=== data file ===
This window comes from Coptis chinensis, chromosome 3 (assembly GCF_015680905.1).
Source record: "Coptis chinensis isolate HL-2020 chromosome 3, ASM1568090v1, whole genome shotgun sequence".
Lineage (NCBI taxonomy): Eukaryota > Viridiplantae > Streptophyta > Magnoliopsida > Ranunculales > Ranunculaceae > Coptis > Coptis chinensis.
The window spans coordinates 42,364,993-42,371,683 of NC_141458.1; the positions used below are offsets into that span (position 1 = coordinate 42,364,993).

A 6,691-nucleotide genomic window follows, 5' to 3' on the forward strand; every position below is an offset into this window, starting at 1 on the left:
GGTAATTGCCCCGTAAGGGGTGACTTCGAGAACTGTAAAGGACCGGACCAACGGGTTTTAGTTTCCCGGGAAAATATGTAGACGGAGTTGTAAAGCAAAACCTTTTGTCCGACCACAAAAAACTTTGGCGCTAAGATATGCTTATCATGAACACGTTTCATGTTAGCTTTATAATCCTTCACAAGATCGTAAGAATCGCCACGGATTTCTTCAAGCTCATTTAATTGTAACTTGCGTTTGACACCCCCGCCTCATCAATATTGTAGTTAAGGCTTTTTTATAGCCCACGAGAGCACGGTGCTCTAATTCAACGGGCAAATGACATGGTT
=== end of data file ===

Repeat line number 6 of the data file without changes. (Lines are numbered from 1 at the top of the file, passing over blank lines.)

GGTAATTGCCCCGTAAGGGGTGACTTCGAGAACTGTAAAGGACCGGACCAACGGGTTTTAGTTTCCCGGGAAAATATGTAGACGGAGTTGTAAAGCAAAACCTTTTGTCCGACCACAAAAAACTTTGGCGCTAAGATATGCTTATCATGAACACGTTTCATGTTAGCTTTATAATCCTTCACAAGATCGTAAGAATCGCCACGGATTTCTTCAAGCTCATTTAATTGTAACTTGCGTTTGACACCCCCGCCTCATCAATATTGTAGTTAAGGCTTTTTTATAGCCCACGAGAGCACGGTGCTCTAATTCAACGGGCAAATGACATGGTT